In a previous article, I discussed connecting with bloggers and authors through their blogs and fan pages. Connecting is great and can lead to wonderful opportunities! Now, we will talk about leveraging those relationships and getting interviews. For those not inclined to be on radio or TV, written interviews work, too! Especially with local newspaper, magazines and even bloggers.

Interviews allow you to talk about your book, your topic, your niche, as well as yourself. Of course, none of that will work out real well for you if you interview with the wrong person, come in unprepared, or do zero follow-up after the interview.

How do you make sure you have a most successful interview?

  1. Know what you hope to achieve by doing the interview.
  2. Research who you are doing the interview with.
  3. Be aware of the questions and topics that will be covered.
  4. Consider how to make the interview a win-win between you and the interviewer.
  5. Have a call to action.

Knowing what you want to achieve is very important. This really allows you to maximize your time investment in the interview, as well as making sure you come away feeling accomplished. Giving an interview isn’t just about being heard. What do you want to gain? Sales? Donations if you are working with a non-profit? Brand recognition? Attendees for an event? Think about what it is you hope to achieve and make sure your interview moves in that direction.

Research isn’t important only before the interview – but also in deciding WHO to interview with. After considering what you hope to gain, you will want to be sure the person interviewing you aligns with your purpose. ¬†You don’t want to get in there and find out that what you have to say is in direct opposition to what the interviewer stands for. You also don’t want to request an interview about your children’s book with someone who focuses on technology. Due diligence can save you time as well as embarrassment!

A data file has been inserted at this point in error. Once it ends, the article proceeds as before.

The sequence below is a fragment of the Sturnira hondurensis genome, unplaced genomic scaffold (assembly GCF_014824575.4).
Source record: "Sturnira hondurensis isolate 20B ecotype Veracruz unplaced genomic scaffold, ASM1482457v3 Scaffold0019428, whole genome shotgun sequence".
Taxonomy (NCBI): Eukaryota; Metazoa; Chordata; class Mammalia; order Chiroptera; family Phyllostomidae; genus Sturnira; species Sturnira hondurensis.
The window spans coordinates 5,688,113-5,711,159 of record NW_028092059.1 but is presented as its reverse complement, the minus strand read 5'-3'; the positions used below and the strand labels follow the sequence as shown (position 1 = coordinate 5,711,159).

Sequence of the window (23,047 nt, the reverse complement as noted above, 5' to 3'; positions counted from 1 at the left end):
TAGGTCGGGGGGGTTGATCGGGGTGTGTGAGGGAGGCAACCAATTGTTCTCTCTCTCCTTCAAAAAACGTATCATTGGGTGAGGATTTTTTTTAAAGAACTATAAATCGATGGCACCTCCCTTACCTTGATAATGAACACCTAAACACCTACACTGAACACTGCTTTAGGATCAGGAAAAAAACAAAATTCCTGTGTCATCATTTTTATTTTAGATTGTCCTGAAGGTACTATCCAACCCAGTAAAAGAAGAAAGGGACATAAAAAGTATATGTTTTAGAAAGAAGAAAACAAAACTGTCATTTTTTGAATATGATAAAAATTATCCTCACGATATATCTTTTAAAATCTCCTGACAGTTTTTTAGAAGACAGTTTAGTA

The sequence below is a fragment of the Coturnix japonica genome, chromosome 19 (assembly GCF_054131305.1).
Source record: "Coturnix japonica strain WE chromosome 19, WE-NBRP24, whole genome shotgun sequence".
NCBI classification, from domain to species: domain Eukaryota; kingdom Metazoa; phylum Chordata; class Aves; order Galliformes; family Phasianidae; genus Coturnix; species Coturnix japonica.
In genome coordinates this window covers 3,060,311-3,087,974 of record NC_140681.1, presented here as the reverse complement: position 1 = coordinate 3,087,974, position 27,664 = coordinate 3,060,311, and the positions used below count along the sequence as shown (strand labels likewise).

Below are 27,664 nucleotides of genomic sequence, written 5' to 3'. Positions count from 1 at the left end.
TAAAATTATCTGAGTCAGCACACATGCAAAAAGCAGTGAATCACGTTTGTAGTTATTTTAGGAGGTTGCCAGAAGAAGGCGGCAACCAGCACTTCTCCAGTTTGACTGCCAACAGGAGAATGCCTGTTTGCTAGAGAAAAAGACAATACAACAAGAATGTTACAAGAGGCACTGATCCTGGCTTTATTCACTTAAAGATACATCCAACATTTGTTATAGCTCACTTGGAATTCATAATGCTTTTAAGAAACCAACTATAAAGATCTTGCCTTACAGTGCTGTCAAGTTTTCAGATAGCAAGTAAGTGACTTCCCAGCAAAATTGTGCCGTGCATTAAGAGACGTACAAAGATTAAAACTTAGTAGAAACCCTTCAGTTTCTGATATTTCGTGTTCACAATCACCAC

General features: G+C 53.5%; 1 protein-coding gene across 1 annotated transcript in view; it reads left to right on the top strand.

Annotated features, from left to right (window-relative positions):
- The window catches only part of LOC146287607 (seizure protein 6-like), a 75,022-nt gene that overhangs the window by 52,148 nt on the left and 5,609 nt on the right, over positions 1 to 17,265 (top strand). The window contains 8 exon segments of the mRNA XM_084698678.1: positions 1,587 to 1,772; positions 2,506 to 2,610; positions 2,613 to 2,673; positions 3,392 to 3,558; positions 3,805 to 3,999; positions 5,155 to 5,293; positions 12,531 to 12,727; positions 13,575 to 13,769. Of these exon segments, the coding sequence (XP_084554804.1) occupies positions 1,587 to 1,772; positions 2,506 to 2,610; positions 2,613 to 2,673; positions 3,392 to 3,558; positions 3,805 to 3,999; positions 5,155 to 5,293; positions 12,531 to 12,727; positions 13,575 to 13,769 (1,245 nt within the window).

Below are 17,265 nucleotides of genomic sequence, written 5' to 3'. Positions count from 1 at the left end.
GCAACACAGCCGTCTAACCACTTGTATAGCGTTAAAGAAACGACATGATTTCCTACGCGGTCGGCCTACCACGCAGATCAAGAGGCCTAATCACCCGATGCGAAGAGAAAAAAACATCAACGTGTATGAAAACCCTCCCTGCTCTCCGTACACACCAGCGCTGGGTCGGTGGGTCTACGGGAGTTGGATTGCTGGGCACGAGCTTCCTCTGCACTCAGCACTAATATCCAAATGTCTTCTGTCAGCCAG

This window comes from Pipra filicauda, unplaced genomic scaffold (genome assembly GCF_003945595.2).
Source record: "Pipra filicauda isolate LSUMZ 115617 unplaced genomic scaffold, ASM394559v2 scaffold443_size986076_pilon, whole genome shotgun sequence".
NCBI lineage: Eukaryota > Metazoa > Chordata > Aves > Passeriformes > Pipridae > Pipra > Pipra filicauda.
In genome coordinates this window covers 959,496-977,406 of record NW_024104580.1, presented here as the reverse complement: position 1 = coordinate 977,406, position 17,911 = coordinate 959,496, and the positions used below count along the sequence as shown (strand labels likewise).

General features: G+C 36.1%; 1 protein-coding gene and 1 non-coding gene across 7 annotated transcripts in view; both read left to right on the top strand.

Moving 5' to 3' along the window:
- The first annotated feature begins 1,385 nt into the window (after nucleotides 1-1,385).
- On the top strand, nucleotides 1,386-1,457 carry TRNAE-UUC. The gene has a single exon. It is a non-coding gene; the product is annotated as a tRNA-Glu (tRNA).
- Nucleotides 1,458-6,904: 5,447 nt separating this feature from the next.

Interviews tend to go one of two ways: The person being interviewed supplies the questions they are comfortable answering, or the interviewer gets a grasp of who they are interviewing and comes up with their own questions. I highly recommend communicating and knowing ahead of time what to expect. It eliminates a lot of “umms” and awkward silence if doing a live interview. If doing a written interview, it allows you to be able to answer all questions, rather than leaving some blank that you don’t feel comfortable answering.

What is the benefit to the interviewer for granting you this time and space in their world? Of course, you’ll want to discuss this with the person interviewing you, as everyone will be different. But, make sure you offer to advertise and share their information. Is there something you offer in your books that may be of interest to the interviewer, that maybe you can give to them in exchange for doing the interview? Also, what is the interviewer doing for you, besides giving you time and space in their world? Will they promote you throughout their social media? These are some things you also want to have established before the interview takes place.

Finally, your call to action. This is what you want the readers, listeners or viewers to do after you are finished. Do you want them to simply purchase a copy of your book? Visit your website? Attend your event? This does tie in to the beginning where you considered what you hope to achieve in the interview. However, at the end, you want to be extremely clear in what you want people to do now that they have received your information.

Interviews can go a long way to lend credibility to you and your book, as well as greatly increase your reach. The more people who know about you, your book and your cause – the more sales you will have!

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